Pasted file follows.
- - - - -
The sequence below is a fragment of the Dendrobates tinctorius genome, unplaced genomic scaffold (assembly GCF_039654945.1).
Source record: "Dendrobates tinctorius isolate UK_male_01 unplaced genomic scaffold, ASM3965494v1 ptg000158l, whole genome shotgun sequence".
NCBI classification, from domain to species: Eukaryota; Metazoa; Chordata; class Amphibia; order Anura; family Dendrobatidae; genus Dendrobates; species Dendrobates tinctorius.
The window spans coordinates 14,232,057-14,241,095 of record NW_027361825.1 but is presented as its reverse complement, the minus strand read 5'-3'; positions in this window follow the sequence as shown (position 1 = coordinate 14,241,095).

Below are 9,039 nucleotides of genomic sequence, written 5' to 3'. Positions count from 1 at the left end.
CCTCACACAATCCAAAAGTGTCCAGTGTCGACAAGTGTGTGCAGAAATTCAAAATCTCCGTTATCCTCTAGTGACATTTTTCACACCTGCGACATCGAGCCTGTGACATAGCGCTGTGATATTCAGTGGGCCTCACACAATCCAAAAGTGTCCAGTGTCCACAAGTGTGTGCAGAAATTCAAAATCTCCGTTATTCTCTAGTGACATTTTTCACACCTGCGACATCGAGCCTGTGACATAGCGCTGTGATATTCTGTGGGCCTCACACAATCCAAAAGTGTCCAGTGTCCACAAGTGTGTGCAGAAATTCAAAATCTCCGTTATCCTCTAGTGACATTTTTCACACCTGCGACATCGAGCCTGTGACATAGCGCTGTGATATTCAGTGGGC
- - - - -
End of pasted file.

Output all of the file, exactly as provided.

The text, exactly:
The sequence below is a fragment of the Dendrobates tinctorius genome, unplaced genomic scaffold (assembly GCF_039654945.1).
Source record: "Dendrobates tinctorius isolate UK_male_01 unplaced genomic scaffold, ASM3965494v1 ptg000158l, whole genome shotgun sequence".
NCBI classification, from domain to species: Eukaryota; Metazoa; Chordata; class Amphibia; order Anura; family Dendrobatidae; genus Dendrobates; species Dendrobates tinctorius.
The window spans coordinates 14,232,057-14,241,095 of record NW_027361825.1 but is presented as its reverse complement, the minus strand read 5'-3'; positions in this window follow the sequence as shown (position 1 = coordinate 14,241,095).

Below are 9,039 nucleotides of genomic sequence, written 5' to 3'. Positions count from 1 at the left end.
CCTCACACAATCCAAAAGTGTCCAGTGTCGACAAGTGTGTGCAGAAATTCAAAATCTCCGTTATCCTCTAGTGACATTTTTCACACCTGCGACATCGAGCCTGTGACATAGCGCTGTGATATTCAGTGGGCCTCACACAATCCAAAAGTGTCCAGTGTCCACAAGTGTGTGCAGAAATTCAAAATCTCCGTTATTCTCTAGTGACATTTTTCACACCTGCGACATCGAGCCTGTGACATAGCGCTGTGATATTCTGTGGGCCTCACACAATCCAAAAGTGTCCAGTGTCCACAAGTGTGTGCAGAAATTCAAAATCTCCGTTATCCTCTAGTGACATTTTTCACACCTGCGACATCGAGCCTGTGACATAGCGCTGTGATATTCAGTGGGC